It would all depend on what you are wanting.
For example, I am currently working on gaining weight and bulk due to my weight dropping to 10st 8lb. I am in the gym three nights a week now and riding the bike on a Wednesday night and Sunday. I used some online calorie calculators and soon realised that I was burning more calories than I was taking in just sat at the desk at work, add to this the cycling and I was seriously under nourished.
In order to help me gain weight and muscle mass during the initial stages of my new regime I have been using this, bought from Argos for £43.00:http://www.amazon.co.uk/Muscle-Anabolic ... B001FFL17K
In addition to this I have had to more than double my daily food and calorie intake.
In four weeks I have shot up from 10st 8lb to 11st 5lb.
So, in my experience, yes, it is worth while.
When my tub of 'Muscle Fuel Anabolic' runs out I will be following the advice passed to me via the UK based forum below: http://www.uk-muscle.co.uk/forum.php
My initial question post is here: http://www.uk-muscle.co.uk/gaining-weig ... hakes.html
I'll be buying a 5 Kilo bag of this: http://www.myprotein.com/sports-nutr.../10530943.html
And a 500gm bag of this: http://www.myprotein.com/sports-nutr.../10530050.html
I've used myprotein's Impact whey for some time - can't fault it, nor the price.
As to creatine - well I've never been able to get along with it - always ended up with headaches - maybe that's a not-too-subtle hint I perhaps should make more of an effort to drink plenty of water, but all the same I've tried it several times over the decades, and never been able to get along with it for more than a couple of days.
At the end of the day, decent nutrition, and consistency are key - nothing wrong with using things like whey for additional protein intake. Just make sure the basics are well covered, a decent multi-vitamin can help ensure you're not missing out on anything essential, and watch the scales and your waist measurement (a good rough-and-ready guide as anything else.
I use creatine ethyl ester, L glutamine, taurine and another who's name eludes me for the moment. We're talking fractions here, the edge they give is a small percentage, if that. I've had a bad year, done a lot of work to get up to 260 then broke my ribs quite badly, so I'm running an odd split routine while I recover.
Truth be told, there's always some variance and flavour-of-the-month about certain supplements. Outside of PEDs, though, nothing is probably going to rock your world (and I'm not an advocate, never have, never will - I'm just making the point that the vast majority of supplements are way beyond over-hyped) - decent consistent quality nutrition, with typically commensurate protein intake to go with the demands. That and ensuring the need / desire to increase bodymass, is, ultimately, done in as lean a way as possible.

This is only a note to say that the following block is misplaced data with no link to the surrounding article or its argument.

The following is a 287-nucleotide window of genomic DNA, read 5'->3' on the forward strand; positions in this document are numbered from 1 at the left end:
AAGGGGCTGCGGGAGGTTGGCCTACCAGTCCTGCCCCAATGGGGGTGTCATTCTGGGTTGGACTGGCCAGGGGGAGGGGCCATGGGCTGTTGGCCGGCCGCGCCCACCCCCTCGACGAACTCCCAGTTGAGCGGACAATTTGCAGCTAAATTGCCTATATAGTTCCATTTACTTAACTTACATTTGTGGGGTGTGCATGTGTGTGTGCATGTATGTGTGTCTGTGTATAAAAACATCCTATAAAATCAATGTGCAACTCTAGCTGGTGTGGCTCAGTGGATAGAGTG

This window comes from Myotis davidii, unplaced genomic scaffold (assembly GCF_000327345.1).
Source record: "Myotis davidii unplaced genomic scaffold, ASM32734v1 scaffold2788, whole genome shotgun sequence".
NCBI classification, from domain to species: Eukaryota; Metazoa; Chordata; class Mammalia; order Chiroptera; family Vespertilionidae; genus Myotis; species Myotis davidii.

If you're wanting to bulk concentrate on compound exercises, presses, deadlifts, etc. Isolation work on your limbs is a lot less effective for packing on mass.
Not that I don't get your point - good compounds are good for an overall impact and strength. But the Friday-night-specials, in their vest tops, and baggy trackies (legs like pipe cleaners) - well for those that want big arms, focusing on training arms does that.
I've always tended to include the big compound movements - well mainly squats and some form of deads - not that bothered about bench, I was reasonably good at it in my younger years, but shoulders that need careful attention, means that there's a point at which ego stroking can be a negative thing. Even now, I'll alternate between SLP and squats - and over the decades, I've always been a huge advocate of squats maketh man - for leg strenght / power, and crossover to other activities, something like SLP can be a better choice.
The big compounds can be high risk, require a good deal of practice, possibly coaching to pursue safely. If you're serious about lifting - sure they make sense - but being pragmatic, and experienced, what really matters, is decent choice of exercise that works all the major muscle groups, without over-emphasis, or creating imbalances - as an example many shoulder amd back issues can be cause because many focus on things like benching and the frontal, visual physique they can see, and pay little if any attention to their rear shoulders and back. Sometimes evident in people in how they train legs, too - much emphasis on the big power movements, with inadequate hamstring stimulus and demands, can often mean when they do play sports or do other activities, although they may not realise, their ego-led focus, has created a situation where they may be more prone to minor injury and strains.
If you are talking about stimulants which "gives you a mental energy boost" Craze most defenitely works, i would'nt recommend it though...
The only thing actually mentioned here, that could potentially fall into "stimulant" territory is taurine as mentioned by chops. And that isn't exactly straightforward in quite the same way as something like caffeine, is. The energy drinks that contain it, are more likely to have a stimulant effect because of their caffeine content.
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